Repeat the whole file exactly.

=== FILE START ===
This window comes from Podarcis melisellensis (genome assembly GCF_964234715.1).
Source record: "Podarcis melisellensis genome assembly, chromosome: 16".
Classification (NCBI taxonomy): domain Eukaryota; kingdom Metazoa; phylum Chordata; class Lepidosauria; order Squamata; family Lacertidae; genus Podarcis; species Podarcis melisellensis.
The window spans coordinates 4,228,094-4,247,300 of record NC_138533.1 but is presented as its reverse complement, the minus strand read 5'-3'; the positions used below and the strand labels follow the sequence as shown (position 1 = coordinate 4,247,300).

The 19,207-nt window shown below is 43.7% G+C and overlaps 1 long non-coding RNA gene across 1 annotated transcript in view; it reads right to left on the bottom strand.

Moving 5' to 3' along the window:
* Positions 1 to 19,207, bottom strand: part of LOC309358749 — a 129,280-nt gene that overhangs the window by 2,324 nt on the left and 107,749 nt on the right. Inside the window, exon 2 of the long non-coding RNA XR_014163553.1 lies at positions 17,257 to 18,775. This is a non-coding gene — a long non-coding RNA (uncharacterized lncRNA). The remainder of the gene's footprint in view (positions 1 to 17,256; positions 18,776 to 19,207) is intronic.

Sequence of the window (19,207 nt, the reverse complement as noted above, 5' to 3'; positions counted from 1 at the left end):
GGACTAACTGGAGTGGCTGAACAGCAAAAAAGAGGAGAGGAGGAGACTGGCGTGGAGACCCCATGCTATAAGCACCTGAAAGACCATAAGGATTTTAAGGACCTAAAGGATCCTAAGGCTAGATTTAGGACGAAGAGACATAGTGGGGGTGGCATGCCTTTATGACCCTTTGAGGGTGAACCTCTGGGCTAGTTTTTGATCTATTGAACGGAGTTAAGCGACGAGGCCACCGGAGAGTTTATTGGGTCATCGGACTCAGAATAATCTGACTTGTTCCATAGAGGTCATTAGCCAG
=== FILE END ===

This window comes from Podarcis melisellensis (genome assembly GCF_964234715.1).
Source record: "Podarcis melisellensis genome assembly, chromosome: 16".
Classification (NCBI taxonomy): domain Eukaryota; kingdom Metazoa; phylum Chordata; class Lepidosauria; order Squamata; family Lacertidae; genus Podarcis; species Podarcis melisellensis.
The window spans coordinates 4,228,094-4,247,300 of record NC_138533.1 but is presented as its reverse complement, the minus strand read 5'-3'; the positions used below and the strand labels follow the sequence as shown (position 1 = coordinate 4,247,300).

The 19,207-nt window shown below is 43.7% G+C and overlaps 1 long non-coding RNA gene across 1 annotated transcript in view; it reads right to left on the bottom strand.

Moving 5' to 3' along the window:
* Positions 1 to 19,207, bottom strand: part of LOC309358749 — a 129,280-nt gene that overhangs the window by 2,324 nt on the left and 107,749 nt on the right. Inside the window, exon 2 of the long non-coding RNA XR_014163553.1 lies at positions 17,257 to 18,775. This is a non-coding gene — a long non-coding RNA (uncharacterized lncRNA). The remainder of the gene's footprint in view (positions 1 to 17,256; positions 18,776 to 19,207) is intronic.

Sequence of the window (19,207 nt, the reverse complement as noted above, 5' to 3'; positions counted from 1 at the left end):
GGACTAACTGGAGTGGCTGAACAGCAAAAAAGAGGAGAGGAGGAGACTGGCGTGGAGACCCCATGCTATAAGCACCTGAAAGACCATAAGGATTTTAAGGACCTAAAGGATCCTAAGGCTAGATTTAGGACGAAGAGACATAGTGGGGGTGGCATGCCTTTATGACCCTTTGAGGGTGAACCTCTGGGCTAGTTTTTGATCTATTGAACGGAGTTAAGCGACGAGGCCACCGGAGAGTTTATTGGGTCATCGGACTCAGAATAATCTGACTTGTTCCATAGAGGTCATTAGCCAG